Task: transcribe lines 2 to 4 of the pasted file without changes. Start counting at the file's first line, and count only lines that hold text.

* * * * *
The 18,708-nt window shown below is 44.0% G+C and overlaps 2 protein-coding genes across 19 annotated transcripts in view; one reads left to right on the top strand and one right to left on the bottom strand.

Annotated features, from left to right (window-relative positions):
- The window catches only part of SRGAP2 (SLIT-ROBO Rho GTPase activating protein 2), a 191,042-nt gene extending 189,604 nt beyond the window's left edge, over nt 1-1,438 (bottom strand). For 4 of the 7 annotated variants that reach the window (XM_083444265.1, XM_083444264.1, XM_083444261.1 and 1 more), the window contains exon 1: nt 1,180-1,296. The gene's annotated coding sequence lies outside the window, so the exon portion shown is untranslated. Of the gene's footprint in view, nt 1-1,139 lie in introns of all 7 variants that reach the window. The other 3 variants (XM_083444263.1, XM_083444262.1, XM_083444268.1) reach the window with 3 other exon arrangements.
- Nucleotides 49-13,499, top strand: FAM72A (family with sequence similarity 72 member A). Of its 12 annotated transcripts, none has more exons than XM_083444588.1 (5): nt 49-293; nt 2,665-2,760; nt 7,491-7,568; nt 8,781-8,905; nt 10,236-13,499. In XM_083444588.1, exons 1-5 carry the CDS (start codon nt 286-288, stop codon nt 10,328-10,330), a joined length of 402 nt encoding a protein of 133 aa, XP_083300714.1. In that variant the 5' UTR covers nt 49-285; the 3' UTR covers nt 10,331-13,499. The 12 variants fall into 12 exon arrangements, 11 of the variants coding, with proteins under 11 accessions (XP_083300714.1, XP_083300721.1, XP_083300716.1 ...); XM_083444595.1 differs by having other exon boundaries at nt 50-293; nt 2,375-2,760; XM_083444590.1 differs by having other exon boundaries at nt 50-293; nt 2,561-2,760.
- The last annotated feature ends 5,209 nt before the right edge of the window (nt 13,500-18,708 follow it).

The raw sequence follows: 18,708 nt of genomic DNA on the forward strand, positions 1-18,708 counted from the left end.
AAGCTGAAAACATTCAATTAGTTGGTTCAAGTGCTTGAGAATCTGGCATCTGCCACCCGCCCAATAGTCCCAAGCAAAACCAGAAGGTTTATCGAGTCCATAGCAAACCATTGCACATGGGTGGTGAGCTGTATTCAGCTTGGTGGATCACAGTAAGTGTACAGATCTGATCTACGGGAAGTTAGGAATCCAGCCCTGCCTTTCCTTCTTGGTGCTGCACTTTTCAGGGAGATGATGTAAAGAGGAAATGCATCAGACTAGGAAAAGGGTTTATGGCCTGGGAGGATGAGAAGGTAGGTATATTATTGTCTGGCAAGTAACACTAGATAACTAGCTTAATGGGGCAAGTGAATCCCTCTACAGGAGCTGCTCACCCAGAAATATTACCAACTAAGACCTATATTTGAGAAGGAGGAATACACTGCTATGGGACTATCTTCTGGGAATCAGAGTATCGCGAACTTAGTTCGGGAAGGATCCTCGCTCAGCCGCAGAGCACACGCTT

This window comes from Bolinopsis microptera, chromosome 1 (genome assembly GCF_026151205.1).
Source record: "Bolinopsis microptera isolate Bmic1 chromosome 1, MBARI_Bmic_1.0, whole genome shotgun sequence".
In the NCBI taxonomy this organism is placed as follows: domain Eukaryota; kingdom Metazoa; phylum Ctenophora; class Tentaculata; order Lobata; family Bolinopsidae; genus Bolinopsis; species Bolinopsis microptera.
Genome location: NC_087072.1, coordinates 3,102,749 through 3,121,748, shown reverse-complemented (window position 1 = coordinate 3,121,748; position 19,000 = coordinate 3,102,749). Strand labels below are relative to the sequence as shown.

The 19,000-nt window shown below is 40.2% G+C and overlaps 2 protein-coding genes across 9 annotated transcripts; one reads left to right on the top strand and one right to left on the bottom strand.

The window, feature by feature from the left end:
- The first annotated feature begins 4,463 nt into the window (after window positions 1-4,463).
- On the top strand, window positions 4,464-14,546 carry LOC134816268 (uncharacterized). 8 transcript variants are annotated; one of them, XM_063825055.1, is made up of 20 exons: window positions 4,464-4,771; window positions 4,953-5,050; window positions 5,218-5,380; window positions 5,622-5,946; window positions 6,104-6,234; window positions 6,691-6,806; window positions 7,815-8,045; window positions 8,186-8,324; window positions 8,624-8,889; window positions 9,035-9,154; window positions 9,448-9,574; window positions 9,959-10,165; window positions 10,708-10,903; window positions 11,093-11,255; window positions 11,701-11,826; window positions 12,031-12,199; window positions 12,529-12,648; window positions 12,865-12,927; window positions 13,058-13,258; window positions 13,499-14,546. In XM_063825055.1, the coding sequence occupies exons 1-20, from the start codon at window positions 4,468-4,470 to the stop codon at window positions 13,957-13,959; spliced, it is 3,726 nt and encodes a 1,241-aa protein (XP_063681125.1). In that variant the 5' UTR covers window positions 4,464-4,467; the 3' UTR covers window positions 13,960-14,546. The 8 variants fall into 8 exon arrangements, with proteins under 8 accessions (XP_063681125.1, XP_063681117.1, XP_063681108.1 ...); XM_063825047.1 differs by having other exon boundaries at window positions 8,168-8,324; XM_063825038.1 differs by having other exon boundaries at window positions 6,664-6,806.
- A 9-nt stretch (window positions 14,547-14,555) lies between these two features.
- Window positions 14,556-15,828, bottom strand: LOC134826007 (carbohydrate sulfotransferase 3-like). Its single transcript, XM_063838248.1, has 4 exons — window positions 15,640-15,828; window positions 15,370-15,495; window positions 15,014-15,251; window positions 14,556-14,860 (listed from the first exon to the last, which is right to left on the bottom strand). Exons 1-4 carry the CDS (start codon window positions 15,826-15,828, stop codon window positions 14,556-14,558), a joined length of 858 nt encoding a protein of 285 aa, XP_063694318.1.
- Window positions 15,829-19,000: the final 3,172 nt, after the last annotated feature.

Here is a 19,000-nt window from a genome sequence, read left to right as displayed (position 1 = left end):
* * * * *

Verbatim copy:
Annotated features, from left to right (window-relative positions):
- The window catches only part of SRGAP2 (SLIT-ROBO Rho GTPase activating protein 2), a 191,042-nt gene extending 189,604 nt beyond the window's left edge, over nt 1-1,438 (bottom strand). For 4 of the 7 annotated variants that reach the window (XM_083444265.1, XM_083444264.1, XM_083444261.1 and 1 more), the window contains exon 1: nt 1,180-1,296. The gene's annotated coding sequence lies outside the window, so the exon portion shown is untranslated. Of the gene's footprint in view, nt 1-1,139 lie in introns of all 7 variants that reach the window. The other 3 variants (XM_083444263.1, XM_083444262.1, XM_083444268.1) reach the window with 3 other exon arrangements.
- Nucleotides 49-13,499, top strand: FAM72A (family with sequence similarity 72 member A). Of its 12 annotated transcripts, none has more exons than XM_083444588.1 (5): nt 49-293; nt 2,665-2,760; nt 7,491-7,568; nt 8,781-8,905; nt 10,236-13,499. In XM_083444588.1, exons 1-5 carry the CDS (start codon nt 286-288, stop codon nt 10,328-10,330), a joined length of 402 nt encoding a protein of 133 aa, XP_083300714.1. In that variant the 5' UTR covers nt 49-285; the 3' UTR covers nt 10,331-13,499. The 12 variants fall into 12 exon arrangements, 11 of the variants coding, with proteins under 11 accessions (XP_083300714.1, XP_083300721.1, XP_083300716.1 ...); XM_083444595.1 differs by having other exon boundaries at nt 50-293; nt 2,375-2,760; XM_083444590.1 differs by having other exon boundaries at nt 50-293; nt 2,561-2,760.